As a fan of the morbid and unsettling, I’ve frequently been drawn to certain works of Irish writers. With short story collections such as Niamh Mulvey’s Hearts and Bones: Love Songs for Late Youth and Moira Fowley’s Eyes Guts Throat Bones and books such as Doireann Ni Ghriofa’s A Ghost in the Throat, even the titles take on an undeniable motif: bodily imagery. This is carried throughout the works themselves, with stories of deconstructed bodies, cannibalism, and the supernatural making up a considerable portion.
A Ghost in the Throat is a piece of autofiction, following the life of a young mother in parallel with her own obsession: “Caoineadh Airt Ui Laoghaire”, a poem by 18th century writer Eibhlin Dubh Ni Chonaill. This poem paints an image of the grieving narrator, mourning at the body of her husband and drinking his blood: “Love, your blood was spilling in cascades, / and I couldn’t wipe it away, couldn’t clean it up, no, / no, my palms turned cups and oh, I gulped.” This act of body consuming body epitomises the harsh physicality of the text, tied closely to the physical experience of the young mother. One passage on motherhood discusses the effect of pregnancy on a woman’s body: “If she cannot consume sufficient calcium, for example, that mineral will rise up from deep within her bones and donate itself to her infant on her behalf”. Once again, we can observe a body consumed – this time, by itself. Ultimately a documentation of female experience – it is a self-proclaimed “female text” after all – this book expresses the visceral and profound aspects of womanhood and motherhood across centuries.
Although taking on the structure of shorter form content, Eyes Guts Throat Bones maintains this level of morbidity, whilst introducing the mystical and miraculous, from physical impossibilities such as humans morphing into animals to ancient female forces living on under the earth. These stories experiment with extended metaphor; while they remain consumed in physicality, they express something beyond. One story – “Such a Pretty Face” – is written from the perspective of a woman who steals her lovers’ faces before moving on, taking on their identity until finally she meets someone who understands what it is she is doing. Another, titled “Rath”, blends two stories – one of two friends who meet at the same place each year for decades, engaging – only on that night – in intimacy, with that of an ancient female spirit living under the earth where they meet. Similarly to A Ghost in the Throat, this combination of stories new and old expresses a unity in female experience, and in the case of Fowley’s work, queer female experience.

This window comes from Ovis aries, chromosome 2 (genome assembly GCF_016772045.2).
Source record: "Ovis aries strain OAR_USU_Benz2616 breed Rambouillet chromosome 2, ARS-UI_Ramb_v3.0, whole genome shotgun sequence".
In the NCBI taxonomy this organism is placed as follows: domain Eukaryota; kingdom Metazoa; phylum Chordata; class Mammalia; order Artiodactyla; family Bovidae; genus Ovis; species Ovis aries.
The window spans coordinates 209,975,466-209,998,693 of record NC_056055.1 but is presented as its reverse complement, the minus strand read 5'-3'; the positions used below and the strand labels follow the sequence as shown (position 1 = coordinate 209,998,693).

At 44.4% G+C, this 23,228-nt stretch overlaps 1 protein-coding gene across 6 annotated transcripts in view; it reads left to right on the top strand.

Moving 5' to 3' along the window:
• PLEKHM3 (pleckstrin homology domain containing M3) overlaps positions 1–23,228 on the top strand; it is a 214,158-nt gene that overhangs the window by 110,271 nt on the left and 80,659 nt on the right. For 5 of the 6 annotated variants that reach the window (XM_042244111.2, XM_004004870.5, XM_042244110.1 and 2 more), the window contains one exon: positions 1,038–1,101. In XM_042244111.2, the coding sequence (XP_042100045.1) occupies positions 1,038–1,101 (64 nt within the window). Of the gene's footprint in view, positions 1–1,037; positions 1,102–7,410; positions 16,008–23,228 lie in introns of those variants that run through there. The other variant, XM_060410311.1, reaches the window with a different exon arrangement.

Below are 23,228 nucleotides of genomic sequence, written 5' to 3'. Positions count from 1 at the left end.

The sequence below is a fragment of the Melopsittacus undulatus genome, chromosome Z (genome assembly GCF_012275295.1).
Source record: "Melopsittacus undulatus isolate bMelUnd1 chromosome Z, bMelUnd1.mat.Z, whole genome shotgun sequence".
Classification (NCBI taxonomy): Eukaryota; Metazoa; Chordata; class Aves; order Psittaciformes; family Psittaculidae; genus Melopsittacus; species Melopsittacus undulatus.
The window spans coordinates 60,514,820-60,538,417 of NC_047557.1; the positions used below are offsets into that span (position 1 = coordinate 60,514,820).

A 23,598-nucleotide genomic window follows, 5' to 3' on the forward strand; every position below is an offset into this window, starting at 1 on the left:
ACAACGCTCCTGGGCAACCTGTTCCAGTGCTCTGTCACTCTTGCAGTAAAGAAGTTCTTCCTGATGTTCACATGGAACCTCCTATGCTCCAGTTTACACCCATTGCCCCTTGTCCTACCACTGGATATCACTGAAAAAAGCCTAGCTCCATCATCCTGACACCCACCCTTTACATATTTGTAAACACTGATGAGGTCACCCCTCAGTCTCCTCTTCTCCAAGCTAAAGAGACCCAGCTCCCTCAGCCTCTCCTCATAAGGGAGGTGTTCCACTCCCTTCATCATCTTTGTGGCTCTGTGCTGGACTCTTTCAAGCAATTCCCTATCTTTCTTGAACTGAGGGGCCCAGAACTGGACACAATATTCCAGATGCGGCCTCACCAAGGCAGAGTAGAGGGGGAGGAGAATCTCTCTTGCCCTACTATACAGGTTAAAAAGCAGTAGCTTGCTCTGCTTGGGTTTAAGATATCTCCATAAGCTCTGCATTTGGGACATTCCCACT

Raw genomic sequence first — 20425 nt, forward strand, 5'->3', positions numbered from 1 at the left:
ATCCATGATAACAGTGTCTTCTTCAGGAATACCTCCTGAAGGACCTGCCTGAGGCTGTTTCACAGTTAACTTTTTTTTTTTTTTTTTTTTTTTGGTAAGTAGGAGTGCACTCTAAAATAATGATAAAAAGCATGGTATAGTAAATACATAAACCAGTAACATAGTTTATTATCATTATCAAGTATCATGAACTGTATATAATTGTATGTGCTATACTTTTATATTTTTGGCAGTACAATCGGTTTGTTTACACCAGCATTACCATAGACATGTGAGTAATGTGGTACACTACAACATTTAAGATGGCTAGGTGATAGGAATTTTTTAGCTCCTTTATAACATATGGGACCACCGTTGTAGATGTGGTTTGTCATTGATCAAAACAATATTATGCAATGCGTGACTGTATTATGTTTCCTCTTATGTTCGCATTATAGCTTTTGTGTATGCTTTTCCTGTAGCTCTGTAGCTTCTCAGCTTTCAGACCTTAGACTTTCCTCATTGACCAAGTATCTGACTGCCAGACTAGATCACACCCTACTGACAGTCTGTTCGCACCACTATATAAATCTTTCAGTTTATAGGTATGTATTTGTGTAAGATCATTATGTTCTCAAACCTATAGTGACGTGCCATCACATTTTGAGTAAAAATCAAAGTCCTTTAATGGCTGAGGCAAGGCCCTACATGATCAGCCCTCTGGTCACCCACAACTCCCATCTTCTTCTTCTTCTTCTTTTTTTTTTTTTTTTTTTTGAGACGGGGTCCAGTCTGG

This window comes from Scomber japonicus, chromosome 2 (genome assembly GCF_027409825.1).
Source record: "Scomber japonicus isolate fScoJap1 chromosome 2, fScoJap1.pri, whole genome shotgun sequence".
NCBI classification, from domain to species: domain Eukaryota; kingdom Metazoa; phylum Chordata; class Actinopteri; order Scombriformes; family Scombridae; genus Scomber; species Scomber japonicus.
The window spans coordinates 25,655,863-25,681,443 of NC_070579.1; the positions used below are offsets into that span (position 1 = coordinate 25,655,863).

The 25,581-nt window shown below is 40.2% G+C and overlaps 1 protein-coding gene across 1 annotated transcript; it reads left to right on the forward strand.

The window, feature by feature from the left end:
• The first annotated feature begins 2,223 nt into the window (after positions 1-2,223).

this combination of stories new and old expresses a unity in female experience, and in the case of Fowley’s work, queer female experience
Hearts and Bones: Love Songs for Late Youth doesn’t engage quite so brutally with the body, but unsettles through other means. “The Doll” details the relationship between a boy and his ventriloquist doll, who speaks to him savagely: a representation of his own self-image and worldview. The destruction this relationship reaps on his life is made viscerally disturbing through the presence of the doll, which “need[s] more blood” and tells him that his girlfriend “was never going to stick with [him].” This story uses the disturbing image of an animated doll to communicate a complex relationship with the self, rendering the unsettling a useful tool.
While these stories take on a commonly explored theme, they do so with a unique effectiveness. Perhaps it is the country’s history – that which coloured the works of James Joyce and remains impactful today – or simply the country’s cultural perspective that draws these stories from the body and from the earth. For anyone interested in the macabre and tired of English or American ghost stories, Irish works can be an interesting and delightfully disturbing endeavour.